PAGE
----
Thursday, November 11, 2010

Everything You Wanted to Know about the State of French Cinema but were Afraid to Ask: Conclusions Arrived at After Having Seen L'Homme qui Voulait Vivre sa Vie and La Princesse de Montpensier

     In glancing at some of the American reviews for La Princesse De Montpensier , I came across a brief Cannes write-up denouncing the film as a return to the "'Tradition of quality'-- dull 'respectable' literary adaptations or historical dramas--the French New Wave tried to kill off 50 years ago."And this got me thinking about the undeniable quality--the maîtrise--that characterizes modern French movies and renders them at the same time intelligent and, yes, a little dull. I know I should judge Princesse on its own merits, but I don't have as much to say about the movie itself (which I nevertheless found quite compelling) as I do about the film as part of this continuum of French cinema that I'm just now beginning to understand. It's a difficult topic in that there are always exceptions to the generalizations that I'm about to put forth, and also in that I'm incapable of making my up my mind. My attitudes towards French filmmaking shift abruptly from respect to annoyance, often in the space of a single scene or even a single line of dialogue.
      But let's start with this tradition de qualité which was most famously criticized in Truffaut's 1954 Cahiers du Cinema essay Une certaine tendance du cinéma Français. Basically, Truffaut spent much of his time as a critic lambasting the popular screenwriters Jean Aurenche and Pierre Bost, and in particular their adaptation of the novel Le diable au corps. According to Truffaut, Aurenche and Bosc cut out all that they deemed unfilmable, jumbled scenes around, and generally failed to consider mise en scène or the fact that cinema has a power that is entirely seperate from that of literature. In America, at least, "screenwriters and directors are not failed novelists but intellectuals in the service of spectacle" (from L'adaption litteraire au cinema, published in 1958).
      Well, 50 years have gone by, and the New Wave has come and gone. Nowadays, France has many highly esteemed and competent directors (Bertrand Tavernier, Francois Ozon, Claude Lelouche) but it's true that there's a certain complacency in the films they put out. Everyone working now has soaked in the ideas of the New Wave, but instead of becoming emboldened, they seem resigned to entrench themeselves in an entirely new sense of tradition that formed after that brief surge of vitality. With the greatness of French cinema already affiirmed, most directors seem unwilling to prove anything at all. I feel bad for using La Princesse to launch this reflexion because it's not much more than a beautiful and well thought out 16th century costume drama, but I do think that it remains academic and literary despite some directorial flourishes. It certainly doesn't show the full extent of what an auteur can accomplish.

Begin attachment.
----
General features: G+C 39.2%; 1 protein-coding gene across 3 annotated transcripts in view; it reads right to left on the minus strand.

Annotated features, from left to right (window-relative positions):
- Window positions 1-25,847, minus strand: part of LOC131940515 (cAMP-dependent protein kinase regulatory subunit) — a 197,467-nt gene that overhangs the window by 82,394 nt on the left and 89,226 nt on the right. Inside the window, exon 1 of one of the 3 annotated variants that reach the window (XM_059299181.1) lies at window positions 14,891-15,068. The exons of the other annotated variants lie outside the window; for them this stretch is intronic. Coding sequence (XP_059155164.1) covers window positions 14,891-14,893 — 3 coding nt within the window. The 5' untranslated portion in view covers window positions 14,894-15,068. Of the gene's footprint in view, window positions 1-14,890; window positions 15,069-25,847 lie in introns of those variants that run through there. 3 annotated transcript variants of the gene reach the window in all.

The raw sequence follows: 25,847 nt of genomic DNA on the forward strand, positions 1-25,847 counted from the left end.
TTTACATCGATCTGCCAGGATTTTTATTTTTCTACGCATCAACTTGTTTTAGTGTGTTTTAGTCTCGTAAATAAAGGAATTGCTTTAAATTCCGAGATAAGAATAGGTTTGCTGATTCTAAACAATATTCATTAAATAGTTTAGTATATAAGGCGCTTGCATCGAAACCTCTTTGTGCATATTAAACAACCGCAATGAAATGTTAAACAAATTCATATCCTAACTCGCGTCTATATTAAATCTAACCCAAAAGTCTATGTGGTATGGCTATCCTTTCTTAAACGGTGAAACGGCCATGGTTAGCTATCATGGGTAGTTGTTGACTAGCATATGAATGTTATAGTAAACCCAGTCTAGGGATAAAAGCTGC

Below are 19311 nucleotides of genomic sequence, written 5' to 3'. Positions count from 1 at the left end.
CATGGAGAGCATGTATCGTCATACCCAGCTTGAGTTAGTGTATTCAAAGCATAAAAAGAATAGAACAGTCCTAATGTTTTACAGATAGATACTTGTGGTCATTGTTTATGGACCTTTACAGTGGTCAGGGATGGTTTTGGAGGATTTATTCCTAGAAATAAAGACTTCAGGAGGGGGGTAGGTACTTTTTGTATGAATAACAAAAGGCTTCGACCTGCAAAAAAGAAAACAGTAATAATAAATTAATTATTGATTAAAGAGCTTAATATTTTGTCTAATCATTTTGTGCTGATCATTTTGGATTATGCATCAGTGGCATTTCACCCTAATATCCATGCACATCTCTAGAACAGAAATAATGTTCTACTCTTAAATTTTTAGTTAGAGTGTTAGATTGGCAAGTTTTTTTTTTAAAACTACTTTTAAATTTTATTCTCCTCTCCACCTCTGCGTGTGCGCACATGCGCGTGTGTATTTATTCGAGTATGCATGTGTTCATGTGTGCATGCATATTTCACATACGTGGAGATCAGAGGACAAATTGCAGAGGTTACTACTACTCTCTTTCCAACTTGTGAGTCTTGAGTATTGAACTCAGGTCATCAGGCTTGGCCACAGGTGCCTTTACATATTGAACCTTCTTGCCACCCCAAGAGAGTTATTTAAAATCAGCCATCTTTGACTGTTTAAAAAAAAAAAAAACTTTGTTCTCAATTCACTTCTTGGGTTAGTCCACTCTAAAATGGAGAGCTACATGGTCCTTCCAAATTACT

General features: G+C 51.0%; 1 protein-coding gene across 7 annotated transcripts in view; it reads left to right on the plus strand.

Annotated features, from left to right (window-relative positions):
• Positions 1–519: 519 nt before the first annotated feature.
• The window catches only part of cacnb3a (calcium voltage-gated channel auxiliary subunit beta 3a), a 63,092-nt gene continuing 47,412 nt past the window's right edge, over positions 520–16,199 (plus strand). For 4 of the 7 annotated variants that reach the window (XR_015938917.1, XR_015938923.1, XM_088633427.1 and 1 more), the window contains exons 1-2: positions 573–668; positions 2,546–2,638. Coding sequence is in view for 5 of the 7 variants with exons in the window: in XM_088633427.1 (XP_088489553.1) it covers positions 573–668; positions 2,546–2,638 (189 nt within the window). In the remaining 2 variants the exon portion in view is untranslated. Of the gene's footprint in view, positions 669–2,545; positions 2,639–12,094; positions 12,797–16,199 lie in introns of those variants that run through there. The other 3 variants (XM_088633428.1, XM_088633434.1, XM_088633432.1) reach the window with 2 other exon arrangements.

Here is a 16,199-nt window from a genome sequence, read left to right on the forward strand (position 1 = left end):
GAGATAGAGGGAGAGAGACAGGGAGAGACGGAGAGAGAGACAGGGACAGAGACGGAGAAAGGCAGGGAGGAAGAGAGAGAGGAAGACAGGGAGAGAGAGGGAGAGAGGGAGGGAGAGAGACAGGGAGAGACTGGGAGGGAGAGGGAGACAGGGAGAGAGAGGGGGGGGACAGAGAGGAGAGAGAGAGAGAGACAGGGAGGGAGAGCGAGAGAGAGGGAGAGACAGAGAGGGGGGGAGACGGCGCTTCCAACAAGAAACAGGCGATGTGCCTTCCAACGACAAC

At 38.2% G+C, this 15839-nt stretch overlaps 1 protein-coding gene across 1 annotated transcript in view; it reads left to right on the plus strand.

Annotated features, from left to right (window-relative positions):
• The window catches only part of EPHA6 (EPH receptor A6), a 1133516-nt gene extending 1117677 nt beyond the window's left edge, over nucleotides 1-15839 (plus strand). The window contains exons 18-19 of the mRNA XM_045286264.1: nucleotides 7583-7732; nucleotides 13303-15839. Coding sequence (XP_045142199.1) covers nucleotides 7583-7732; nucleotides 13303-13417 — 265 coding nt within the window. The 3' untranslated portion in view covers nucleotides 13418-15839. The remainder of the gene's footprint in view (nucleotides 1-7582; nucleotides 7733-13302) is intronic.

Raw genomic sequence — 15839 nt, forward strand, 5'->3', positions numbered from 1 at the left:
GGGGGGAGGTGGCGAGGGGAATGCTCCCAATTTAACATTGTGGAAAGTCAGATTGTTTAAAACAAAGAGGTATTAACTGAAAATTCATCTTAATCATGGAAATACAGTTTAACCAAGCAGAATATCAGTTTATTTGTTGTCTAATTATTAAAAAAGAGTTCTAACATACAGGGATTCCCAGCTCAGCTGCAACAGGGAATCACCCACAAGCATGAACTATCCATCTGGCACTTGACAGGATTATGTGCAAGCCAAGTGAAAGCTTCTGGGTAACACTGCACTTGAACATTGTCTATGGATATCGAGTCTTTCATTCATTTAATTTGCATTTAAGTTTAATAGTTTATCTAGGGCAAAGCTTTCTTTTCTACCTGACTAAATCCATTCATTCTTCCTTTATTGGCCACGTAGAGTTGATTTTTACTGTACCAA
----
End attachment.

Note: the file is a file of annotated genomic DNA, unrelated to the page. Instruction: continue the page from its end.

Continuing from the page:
But now, there are much bigger problems in French cinema than literary adaptations and historical dramas. Without the budgets of their Hollywood counterparts or the idealism (or ideas) of their historical counterparts, French directors have to show their mastery in another way. They accomplish this by focusing their considerable talent on the nuances of the vie quotidenne, attempting to replicate the way real French people eat, talk, fight and make love. It's honorable and refreshing on some level (even the better Hollywood movies can seem obvious and contrived in comparison) but realism doesn't accomplish much on its own. And this particular kind of realism--the accurate portrayal of the French lifestyle--doesn't exclude other kinds of ridiculousness. In a popular film I saw in theaters today called L'Homme qui Voulait Vivre sa Vie, the protagonist (played by popular French actor Roman Duris) encounters all kinds of implausible situations, the story seems haphazard and poorly thought out (despite being based on some sort of respected novel), and the conclusion is dumb. But before the movie turns into the meandering thriller that it is, the audience is subjected to almost one hour of Duris interacting with his estranged wife, his mother, his children, and his friends in a way that poignantly conveys the gravity and importance of our daily interactions. To French people, the ideal isn't to be found in the distant interactions of some stars in Hollywood, but in their own lives.

Catherine Deneuve in L'Homme qui voulait vivre sa vie. She shows up in approximately 84% of all French movies